While services and applications developed for Chinese 3G remain in a nascent stage, they represent an area of significant potential profitability. In markets outside China, the App Store is one of the highlights of the iPhone experience, and China Mobile is introducing an OPhone store to supply applications to its own range of Android-based 3G smartphones.
However, the longevity of the concept of a self-contained, user-generated, specifically purposed application remains in doubt. User-generated content is a sensitive issue in China; Apple recently removed user-made applications referencing the Dalai Lama and Uighur activist Rebiya Kadeer from its China iPhone App Store.
On a larger scale, the popularity of applications may be short-lived as handset quality improves and mobile browsers become increasingly powerful.
"There will be some apps that really catch people’s attention, that really cut through the clutter," said Richard Robinson, CEO of Beijing mobile game developer Kooky Panda and former vice president at Chinese wireless value-added services (WVAS) company LinkTone. "But the huge Trojan horse is the browser."
In more advanced mobile markets like Japan, the role formerly played by stand-alone applications has been supplanted by an entirely browser-based system.
Jay Chang, CFO of WVAS provider KongZhong, believes the mobile market in China will tend toward some of the success stories witnessed in Japan, but it will take some time. "The Japanese model is probably five years away, so you’ve got still got this period where you need Chinese types of solutions," Chang said.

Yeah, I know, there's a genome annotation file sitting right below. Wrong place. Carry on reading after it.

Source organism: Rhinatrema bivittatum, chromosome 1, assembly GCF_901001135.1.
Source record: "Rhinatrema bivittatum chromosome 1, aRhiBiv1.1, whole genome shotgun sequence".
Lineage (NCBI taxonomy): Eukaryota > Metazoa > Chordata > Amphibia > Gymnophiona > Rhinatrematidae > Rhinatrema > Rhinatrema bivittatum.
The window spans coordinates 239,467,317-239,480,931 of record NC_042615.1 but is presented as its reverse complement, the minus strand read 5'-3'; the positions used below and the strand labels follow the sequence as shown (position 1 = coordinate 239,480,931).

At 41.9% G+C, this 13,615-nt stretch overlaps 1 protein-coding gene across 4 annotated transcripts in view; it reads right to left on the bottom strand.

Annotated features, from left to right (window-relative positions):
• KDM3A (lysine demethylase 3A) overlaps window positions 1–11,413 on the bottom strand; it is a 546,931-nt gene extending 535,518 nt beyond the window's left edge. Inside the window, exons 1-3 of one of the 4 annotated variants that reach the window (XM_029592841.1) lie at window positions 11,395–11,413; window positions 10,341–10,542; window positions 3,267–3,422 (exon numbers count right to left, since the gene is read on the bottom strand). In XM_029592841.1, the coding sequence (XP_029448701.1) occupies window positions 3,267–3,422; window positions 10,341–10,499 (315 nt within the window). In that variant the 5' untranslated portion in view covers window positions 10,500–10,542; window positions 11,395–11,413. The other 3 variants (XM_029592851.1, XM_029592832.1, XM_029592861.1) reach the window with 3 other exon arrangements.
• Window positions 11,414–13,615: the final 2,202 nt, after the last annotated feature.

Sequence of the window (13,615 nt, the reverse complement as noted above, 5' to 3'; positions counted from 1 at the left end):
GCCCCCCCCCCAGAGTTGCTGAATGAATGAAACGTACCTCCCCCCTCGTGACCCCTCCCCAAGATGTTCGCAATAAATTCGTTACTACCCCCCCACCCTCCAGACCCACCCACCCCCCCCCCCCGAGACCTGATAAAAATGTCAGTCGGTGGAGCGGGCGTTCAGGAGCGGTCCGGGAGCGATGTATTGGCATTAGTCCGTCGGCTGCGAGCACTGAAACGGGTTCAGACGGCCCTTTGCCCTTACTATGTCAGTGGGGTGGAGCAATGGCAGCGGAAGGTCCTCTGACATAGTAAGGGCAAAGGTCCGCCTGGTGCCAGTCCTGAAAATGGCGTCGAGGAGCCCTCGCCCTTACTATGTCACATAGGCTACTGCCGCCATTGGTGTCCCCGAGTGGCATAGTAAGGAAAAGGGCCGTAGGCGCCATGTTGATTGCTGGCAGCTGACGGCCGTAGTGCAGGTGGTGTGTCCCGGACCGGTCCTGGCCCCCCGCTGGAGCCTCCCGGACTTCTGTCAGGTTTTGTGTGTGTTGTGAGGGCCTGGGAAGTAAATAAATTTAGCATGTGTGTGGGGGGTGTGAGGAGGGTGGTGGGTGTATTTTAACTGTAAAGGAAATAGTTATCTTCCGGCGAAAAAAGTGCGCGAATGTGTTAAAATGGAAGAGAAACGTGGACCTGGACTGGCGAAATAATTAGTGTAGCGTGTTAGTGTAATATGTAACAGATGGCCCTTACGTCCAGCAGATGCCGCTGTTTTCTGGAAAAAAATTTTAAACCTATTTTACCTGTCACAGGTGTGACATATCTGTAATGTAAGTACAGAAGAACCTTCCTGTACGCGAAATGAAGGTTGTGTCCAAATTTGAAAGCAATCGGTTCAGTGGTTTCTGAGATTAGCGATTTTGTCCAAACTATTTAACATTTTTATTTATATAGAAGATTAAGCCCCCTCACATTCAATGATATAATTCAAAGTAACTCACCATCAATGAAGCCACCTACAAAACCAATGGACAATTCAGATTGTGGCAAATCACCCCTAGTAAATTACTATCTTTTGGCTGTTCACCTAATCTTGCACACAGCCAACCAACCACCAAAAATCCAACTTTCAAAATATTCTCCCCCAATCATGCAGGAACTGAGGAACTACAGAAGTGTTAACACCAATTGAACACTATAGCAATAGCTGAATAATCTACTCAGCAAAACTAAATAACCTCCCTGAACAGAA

Among the obstacles to a browser-based application revolution are China’s high data tariffs, lack of sufficient handset subsidies, insufficient 3G mass-market penetration, and a user-interface structure based around the slower and less-intuitive WAP rather than the Flash Lite applications popular in Japan.
Chang says service providers will continue to concentrate on so-called 2.5G – services with more advanced features than 2G but without the speed of 3G – but believes that mobile gaming will become an increasingly lucrative market over the next two to three years. Whereas pay-per-download is the focus for the near-term, KongZhong is already testing models built around subscriptions and recurrent billing, along with in-game item purchases.
Advances in browser-based technology will likely facilitate growth in casual gaming while, higher up the technology spectrum, PC-based 3D gaming converges with mobile gaming. This means competitors in 3G could well include internet players like Sina and Tencent.
But even with the best mobile applications, whether self-contained or browser-based, success depends upon the unpredictable whims of the consumer market. "The biggest problem is not the content, not the technology, not the regulatory challenges," said Kooky Panda’s Robinson. "It’s all about the discovery."